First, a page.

Dad began to question me as to why his pile of oak planks was shrinking. I knew better that to lie, so I fessed up. Dad, having been a kid himself at one time, saw the humor in the situation but put an end to my pilfering planks.
Roger's older brother, Bob, had a driver's license and often on hot summer days he'd drive us to Long's Corner Store west of Sayner where we'd each buy a hand dipped quart of our favorite ice cream for 50 cents. Then we'd head for the swimmin' hole at Plum Crick and sit in the shallows and eat our quart of ice cream!
One negative factor about swimming at the crick revolved around the fact the area was home to a family of huge water snakes. The fearsome looking reptiles often reached lengths of four or more feet in length and resembled water moccasins, although this species is not poisonous. But let me tell you, if you encountered one while floating through the culvert it was a hair raising, screaming at the top of your lungs experience! But we local country bumpkins loved it when a tourist met up with Mr. or Mrs. Snake in the tube!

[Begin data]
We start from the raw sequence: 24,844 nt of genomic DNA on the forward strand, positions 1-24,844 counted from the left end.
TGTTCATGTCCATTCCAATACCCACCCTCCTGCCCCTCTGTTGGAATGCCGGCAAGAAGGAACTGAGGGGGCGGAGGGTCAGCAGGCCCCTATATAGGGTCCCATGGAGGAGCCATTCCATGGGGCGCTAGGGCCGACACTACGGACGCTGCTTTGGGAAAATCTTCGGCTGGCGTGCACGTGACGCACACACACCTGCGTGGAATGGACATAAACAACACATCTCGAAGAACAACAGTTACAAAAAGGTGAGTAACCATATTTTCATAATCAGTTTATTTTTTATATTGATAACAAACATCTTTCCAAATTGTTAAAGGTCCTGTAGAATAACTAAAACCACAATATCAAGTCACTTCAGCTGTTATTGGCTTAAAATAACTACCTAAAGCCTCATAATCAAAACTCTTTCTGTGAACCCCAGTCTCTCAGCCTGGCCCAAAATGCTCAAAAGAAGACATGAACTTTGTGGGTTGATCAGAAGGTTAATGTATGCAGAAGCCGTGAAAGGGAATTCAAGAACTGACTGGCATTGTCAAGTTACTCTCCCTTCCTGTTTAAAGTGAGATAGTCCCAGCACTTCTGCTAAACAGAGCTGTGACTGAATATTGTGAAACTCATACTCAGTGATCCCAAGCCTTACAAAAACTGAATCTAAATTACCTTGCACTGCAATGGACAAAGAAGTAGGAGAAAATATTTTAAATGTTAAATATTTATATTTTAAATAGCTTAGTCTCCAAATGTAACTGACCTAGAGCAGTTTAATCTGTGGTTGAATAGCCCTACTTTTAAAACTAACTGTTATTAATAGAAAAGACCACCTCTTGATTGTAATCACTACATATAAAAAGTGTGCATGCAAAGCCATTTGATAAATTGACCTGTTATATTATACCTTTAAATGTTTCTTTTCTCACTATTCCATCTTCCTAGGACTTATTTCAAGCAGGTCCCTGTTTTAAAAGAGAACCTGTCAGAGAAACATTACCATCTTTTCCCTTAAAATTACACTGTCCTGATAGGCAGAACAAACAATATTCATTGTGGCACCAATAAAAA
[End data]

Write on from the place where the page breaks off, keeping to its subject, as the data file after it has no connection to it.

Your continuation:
Another favored swimming hole was "The Blue Hole." The Blue Hole is the name for a deep area near an abrupt drop off located at the northeast corner of Big St. Germain Lake right next to Big St. Germain Drive. It was a handy place to cool off after a hot evening of playing softball. A small "pull-off" at the side of the road allowed access to the sandy beach and cool water via a short walk of about 30 yards on a narrow rustic, tree lined path.
We'd shed our uniforms and step into the shelter of the dark forest along the trail to pull on our swimming trunks. What we didn't know was the area near the lake was also home to a patch of poison ivy plants.